21 July 2005

Publishing and tuning out

Another entry from Sarah Vowell's book Radio On. She's listening to NPR's show "Soundprint" with Gary Covina and Ira Glass (remember, this is 11 years ago):

Ronnie, a listener, calls in. He enthusiastically does out his Web page address, making Gary, Mr. Power to the people, Mr. "Greetings, Fellow Workers," grumpy enough to deliver an irritated indictment.

"Another exhibitionist. Can you believe this?" He asks Ronnie, "Why is your life worth having on the Internet?"

Ira, incredulous, asks Gary, "What are you talking about? You are on the radio every week thinking you have something interesting to tell the forty or fifty people who listen to our program. How is this any different?"

Gary lamely responds, "I took an FCC test in 1974," while Massett pulls up Ronnie's "Cool Stuff" folder, which turns out to be a photograph of a park bench in Chicago.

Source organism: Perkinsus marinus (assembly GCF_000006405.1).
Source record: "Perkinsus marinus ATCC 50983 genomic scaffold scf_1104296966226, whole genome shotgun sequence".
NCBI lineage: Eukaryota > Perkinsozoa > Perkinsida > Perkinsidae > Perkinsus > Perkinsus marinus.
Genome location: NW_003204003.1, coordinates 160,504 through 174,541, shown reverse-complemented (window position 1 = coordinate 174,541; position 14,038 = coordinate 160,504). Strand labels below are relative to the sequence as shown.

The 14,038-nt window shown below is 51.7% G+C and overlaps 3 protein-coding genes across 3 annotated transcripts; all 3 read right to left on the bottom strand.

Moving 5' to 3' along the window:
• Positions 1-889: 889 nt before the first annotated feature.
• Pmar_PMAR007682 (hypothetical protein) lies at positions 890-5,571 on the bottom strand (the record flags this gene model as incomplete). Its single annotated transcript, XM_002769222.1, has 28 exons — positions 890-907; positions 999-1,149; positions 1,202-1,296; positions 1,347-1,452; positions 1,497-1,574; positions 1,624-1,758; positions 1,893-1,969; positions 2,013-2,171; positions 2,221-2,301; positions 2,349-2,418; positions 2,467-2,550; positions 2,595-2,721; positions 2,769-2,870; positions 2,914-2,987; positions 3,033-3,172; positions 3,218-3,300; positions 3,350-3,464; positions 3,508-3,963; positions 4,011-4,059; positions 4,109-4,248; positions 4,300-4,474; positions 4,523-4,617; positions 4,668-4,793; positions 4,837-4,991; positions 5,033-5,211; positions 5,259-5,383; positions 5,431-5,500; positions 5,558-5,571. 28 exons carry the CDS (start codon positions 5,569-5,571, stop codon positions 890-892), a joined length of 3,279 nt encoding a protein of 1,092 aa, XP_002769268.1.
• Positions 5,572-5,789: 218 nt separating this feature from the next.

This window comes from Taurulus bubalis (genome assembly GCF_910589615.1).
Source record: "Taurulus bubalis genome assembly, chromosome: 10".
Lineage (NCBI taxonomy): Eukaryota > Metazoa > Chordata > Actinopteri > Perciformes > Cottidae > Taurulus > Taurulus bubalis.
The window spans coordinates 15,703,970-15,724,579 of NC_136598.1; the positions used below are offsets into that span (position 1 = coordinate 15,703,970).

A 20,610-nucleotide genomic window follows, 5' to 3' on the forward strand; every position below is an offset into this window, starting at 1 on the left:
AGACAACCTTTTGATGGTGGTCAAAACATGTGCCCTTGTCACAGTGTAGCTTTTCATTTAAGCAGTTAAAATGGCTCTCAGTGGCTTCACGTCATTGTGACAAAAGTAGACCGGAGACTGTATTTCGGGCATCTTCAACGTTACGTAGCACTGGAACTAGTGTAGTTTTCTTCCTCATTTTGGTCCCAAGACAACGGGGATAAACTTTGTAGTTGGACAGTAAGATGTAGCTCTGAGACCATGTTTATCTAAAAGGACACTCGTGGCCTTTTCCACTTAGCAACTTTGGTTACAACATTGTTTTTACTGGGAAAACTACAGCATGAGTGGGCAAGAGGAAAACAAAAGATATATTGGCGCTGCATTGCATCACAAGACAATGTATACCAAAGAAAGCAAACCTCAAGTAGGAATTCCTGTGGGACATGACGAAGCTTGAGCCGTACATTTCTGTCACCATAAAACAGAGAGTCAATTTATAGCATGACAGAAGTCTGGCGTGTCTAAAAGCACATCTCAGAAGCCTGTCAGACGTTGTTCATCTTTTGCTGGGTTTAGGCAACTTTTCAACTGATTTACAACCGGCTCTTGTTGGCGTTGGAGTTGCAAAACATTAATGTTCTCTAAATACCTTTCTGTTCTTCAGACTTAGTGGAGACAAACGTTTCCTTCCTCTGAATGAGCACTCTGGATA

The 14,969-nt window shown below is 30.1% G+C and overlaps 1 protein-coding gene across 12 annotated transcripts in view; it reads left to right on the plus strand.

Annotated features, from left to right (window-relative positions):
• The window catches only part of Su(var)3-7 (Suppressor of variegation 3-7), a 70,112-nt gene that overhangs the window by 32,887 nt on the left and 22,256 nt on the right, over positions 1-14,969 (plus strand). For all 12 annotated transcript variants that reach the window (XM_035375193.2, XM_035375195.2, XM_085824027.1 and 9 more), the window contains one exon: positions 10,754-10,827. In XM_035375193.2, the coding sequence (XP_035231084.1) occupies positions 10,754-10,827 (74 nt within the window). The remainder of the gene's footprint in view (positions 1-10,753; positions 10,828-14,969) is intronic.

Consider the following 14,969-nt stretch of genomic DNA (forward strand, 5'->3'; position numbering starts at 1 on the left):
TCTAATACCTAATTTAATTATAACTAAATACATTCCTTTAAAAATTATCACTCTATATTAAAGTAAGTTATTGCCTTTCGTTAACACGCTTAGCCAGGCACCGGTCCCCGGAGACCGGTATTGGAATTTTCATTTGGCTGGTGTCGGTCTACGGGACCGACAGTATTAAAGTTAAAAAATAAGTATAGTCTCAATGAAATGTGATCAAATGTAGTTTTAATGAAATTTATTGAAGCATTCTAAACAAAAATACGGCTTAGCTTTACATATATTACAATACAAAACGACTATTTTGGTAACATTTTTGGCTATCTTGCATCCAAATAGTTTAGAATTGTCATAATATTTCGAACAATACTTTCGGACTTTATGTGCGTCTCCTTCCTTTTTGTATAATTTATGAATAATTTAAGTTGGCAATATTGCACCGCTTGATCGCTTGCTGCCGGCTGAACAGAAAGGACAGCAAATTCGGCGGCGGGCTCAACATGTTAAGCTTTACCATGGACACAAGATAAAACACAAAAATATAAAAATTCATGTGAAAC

Even though I confess that I am a bit of a technophobe, I like the idea that this Ronnie thinks he has something to say and puts in it plain view. Listening to the radio and the Internet collide, I can't help but give the Net some due. It's interesting for exactly the reason that this man doesn't need a license to "broadcast." Still, despite what we constantly hear about the fact that we live in a visual culture, I get sick of looking.

And another section, much too lengthy to quote, consisting of a letter from the host of a radio show explaining how recorded music is dead compared to live music. He has an interesting/compelling argument relevant to the premise of the book The Recording Angel (wishlisted and recently b-day gifted by some friends--thanks friends!!). From the letter:

I have some serious reservations about recorded music and mediated experience in general, and have lately been wondering to myself what would happen if I only listened to music in live situations, totally forsaking all recorded music.

He ends with a convincing argument as to why Spanish-language radio is better than American radio.

[ posted by sstrader on 21 July 2005 at 12:18:01 PM in Culture & Society ]